Ideally, students would be intrinsically motivated to learn – that is, motivated simply by a desire to understand instead of external pressures, examinations, or university prospects. This type of learning has many benefits. Students have greater satisfaction with the school experience because they actively enjoy learning. Furthermore, the quality of their learning improves (Sheldon & Biddle, 1998). However, achieving this intrinsic motivation is by no means an easy task.

What can be successful in instilling motivation?

Students must first discard their fear of failure. Humans, and especially teenagers, are driven by their need to achieve competence (Newman et al., 1992). In order to actively enjoy learning, students must be encouraged when they get an answer right, and not put down if they make a mistake. This gives students a willingness to venture ideas, which invigorates class discussion. Furthermore, students should they feel that they are making a positive contribution to the group (Bransford et al., 1999). Group projects or class discussions are an effective way to foster this feeling, and teachers should do their best to ensure everyone’s contributions are considered. Teachers could also experiment with student-led teaching, which “empowers students with direct ownership of the learning experience” (Marvell et al., 2013). This might seem daunting to a 16-year old but if this becomes the norm in the classroom, students will embrace it.

All these techniques are worthy of consideration. However, as Galloway et al. (2004) note, “…there is no consensus about the nature of motivation, nor even about the most appropriate way to analyse it.” With this in mind, there is no one system which can motivate everyone. The onus is on the student to develop his or her own method, and the school can only do its best to provide an environment which makes this as easy as possible. Despite some of the concerns voiced, there is still a place for competition in education. After all, a sense of competition prepares students for the competitive world they will enter after university. However, what should underpin motivation is an environment which makes learning as enjoyable and as rewarding as possible.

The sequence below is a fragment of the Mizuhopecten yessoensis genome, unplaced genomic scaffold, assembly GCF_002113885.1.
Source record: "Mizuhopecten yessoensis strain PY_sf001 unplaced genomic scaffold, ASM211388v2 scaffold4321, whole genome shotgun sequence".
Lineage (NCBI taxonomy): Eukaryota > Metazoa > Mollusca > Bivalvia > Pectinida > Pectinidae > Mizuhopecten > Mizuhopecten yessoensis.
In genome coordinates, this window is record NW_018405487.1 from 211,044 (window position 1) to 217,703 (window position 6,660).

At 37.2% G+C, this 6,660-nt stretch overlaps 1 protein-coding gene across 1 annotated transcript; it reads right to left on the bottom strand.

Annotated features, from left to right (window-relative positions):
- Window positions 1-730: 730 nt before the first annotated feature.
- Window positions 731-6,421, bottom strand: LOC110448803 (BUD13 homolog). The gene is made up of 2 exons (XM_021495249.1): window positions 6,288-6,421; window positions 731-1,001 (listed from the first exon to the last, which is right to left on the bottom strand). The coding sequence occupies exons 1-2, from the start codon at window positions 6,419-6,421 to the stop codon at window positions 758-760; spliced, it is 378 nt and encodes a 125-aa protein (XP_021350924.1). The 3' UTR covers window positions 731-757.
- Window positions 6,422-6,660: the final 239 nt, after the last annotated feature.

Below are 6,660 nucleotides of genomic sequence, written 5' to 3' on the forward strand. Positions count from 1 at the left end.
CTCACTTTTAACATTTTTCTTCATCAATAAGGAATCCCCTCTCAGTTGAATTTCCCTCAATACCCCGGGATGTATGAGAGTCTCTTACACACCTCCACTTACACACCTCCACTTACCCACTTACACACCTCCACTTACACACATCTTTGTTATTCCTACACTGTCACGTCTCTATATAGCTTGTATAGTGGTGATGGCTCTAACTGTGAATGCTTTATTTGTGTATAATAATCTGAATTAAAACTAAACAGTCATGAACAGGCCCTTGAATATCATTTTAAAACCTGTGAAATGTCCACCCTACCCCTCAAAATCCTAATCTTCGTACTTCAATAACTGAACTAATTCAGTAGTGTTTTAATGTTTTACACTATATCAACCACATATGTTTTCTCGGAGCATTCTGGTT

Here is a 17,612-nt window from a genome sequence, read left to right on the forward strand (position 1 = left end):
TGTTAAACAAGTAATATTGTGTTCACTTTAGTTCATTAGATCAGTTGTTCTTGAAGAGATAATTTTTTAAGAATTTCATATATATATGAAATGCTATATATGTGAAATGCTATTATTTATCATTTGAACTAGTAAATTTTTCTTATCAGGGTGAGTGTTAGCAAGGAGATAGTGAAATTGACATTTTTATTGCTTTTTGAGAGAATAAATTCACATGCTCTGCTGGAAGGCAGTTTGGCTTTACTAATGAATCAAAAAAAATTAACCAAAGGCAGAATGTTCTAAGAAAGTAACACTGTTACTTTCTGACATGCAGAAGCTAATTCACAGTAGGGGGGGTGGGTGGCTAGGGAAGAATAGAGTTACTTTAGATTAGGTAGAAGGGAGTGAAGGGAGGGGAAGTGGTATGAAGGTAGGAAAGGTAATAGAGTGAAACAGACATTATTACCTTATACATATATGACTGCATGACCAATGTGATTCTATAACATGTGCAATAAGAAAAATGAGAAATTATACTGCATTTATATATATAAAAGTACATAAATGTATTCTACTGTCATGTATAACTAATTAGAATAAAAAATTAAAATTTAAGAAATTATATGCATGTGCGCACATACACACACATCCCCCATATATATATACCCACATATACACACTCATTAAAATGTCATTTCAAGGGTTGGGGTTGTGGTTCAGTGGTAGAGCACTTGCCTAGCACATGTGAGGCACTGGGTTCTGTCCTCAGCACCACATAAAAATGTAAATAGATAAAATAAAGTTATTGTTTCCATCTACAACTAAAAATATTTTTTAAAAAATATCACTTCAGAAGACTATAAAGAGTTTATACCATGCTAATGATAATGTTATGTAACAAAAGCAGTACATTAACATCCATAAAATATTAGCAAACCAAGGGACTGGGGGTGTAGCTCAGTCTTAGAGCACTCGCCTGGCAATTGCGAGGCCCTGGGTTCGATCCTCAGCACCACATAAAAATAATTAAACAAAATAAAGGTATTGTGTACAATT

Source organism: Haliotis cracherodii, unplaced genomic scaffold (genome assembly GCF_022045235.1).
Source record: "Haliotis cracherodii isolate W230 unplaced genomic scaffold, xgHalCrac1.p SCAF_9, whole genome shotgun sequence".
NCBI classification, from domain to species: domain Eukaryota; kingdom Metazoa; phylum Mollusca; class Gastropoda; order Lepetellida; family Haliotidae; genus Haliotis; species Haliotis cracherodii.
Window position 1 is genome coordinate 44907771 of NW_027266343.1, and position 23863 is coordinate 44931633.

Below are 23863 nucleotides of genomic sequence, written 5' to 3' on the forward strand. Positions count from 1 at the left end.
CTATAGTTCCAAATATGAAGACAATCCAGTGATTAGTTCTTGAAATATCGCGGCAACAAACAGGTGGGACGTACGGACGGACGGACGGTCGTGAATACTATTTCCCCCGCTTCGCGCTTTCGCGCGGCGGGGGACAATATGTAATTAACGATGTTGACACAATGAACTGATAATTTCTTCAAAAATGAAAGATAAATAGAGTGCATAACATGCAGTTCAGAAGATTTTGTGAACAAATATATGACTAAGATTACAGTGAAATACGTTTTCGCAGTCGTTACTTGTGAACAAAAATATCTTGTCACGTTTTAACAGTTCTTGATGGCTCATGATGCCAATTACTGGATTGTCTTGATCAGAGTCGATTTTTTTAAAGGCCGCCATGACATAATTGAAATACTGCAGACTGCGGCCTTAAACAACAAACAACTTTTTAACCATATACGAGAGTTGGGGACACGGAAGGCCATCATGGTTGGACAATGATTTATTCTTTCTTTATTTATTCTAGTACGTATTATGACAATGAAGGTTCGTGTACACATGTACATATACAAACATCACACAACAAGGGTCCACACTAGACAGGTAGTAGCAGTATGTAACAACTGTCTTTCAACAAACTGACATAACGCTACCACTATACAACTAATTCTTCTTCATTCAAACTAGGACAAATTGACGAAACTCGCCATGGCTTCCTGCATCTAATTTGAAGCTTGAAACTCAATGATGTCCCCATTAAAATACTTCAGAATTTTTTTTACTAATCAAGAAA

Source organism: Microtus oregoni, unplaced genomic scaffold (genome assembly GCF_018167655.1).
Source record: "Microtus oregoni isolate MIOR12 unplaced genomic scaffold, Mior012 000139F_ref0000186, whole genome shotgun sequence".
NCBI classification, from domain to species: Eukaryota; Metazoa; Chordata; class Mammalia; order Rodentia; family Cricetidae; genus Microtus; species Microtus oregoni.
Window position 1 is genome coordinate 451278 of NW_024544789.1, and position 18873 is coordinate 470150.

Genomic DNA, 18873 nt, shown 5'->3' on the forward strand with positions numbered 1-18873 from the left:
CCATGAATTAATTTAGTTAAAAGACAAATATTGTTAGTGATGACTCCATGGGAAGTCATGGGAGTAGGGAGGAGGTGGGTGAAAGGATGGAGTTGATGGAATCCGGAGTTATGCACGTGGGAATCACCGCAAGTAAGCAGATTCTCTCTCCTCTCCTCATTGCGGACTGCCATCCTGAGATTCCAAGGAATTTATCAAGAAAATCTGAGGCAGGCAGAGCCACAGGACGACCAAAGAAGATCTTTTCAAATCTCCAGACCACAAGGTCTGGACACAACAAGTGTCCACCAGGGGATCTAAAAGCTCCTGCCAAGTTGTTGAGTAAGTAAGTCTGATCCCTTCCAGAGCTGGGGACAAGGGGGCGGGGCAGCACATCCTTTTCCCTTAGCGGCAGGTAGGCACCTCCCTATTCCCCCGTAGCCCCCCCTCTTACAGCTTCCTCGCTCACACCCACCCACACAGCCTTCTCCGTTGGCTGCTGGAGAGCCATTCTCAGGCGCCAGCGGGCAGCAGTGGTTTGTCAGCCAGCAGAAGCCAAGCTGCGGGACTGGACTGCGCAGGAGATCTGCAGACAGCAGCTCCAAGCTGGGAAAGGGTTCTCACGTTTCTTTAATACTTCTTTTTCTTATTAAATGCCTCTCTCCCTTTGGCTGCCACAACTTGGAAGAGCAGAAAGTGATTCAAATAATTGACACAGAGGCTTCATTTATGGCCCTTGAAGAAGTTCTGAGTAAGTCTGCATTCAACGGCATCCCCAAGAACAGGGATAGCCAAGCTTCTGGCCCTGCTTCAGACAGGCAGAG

Albrecht, J. A. & Karabenick, S. A. (2018). Relevance for Learning and Motivation in Education. The Journal of Experimental Education, 86(1), 1-10.

Atkinson, J. (1964). An Introduction to Motivation. Princeton, NJ: Van Nostrand.

Bransford, J. D., Brown, A. L., & Cocking, R. R. (Eds.) (1999). How people learn: Brain, mind, experience, and school. National Academy Press.

Galloway, D., Rogers, C., Armstrong, D., Leo, E. & Jackson, C. (2004). Ways of understanding motivation, in H. Daniels and A. Edwards (eds.) The Routledge Falmer Reader in Psychology of Education. London: Routledge Falmer.

Kilduff, G.J. (2014). Driven to Win: Rivalry, Motivation and Performance. Social Psychological and Personality Science, 5(80), 944-952.

Martin, A. J., & Marsh, H. W. (2003). Fear of failure: Friend or foe?. Australian Psychologist. 38(1), 31–38.

Marvell, A., Simm, D., Schaaf, R. & Harper, R. (2013). Students as scholars: evaluating student-led learning and teaching during fieldwork. Journal of Geography in Higher Education. 37(4), 547-566.

Sheldon, K. M., & Biddle, B. J. (1998). Standards, accountability, and school reform: Perils and pitfalls. Teachers College Record. 100(1), 164–180.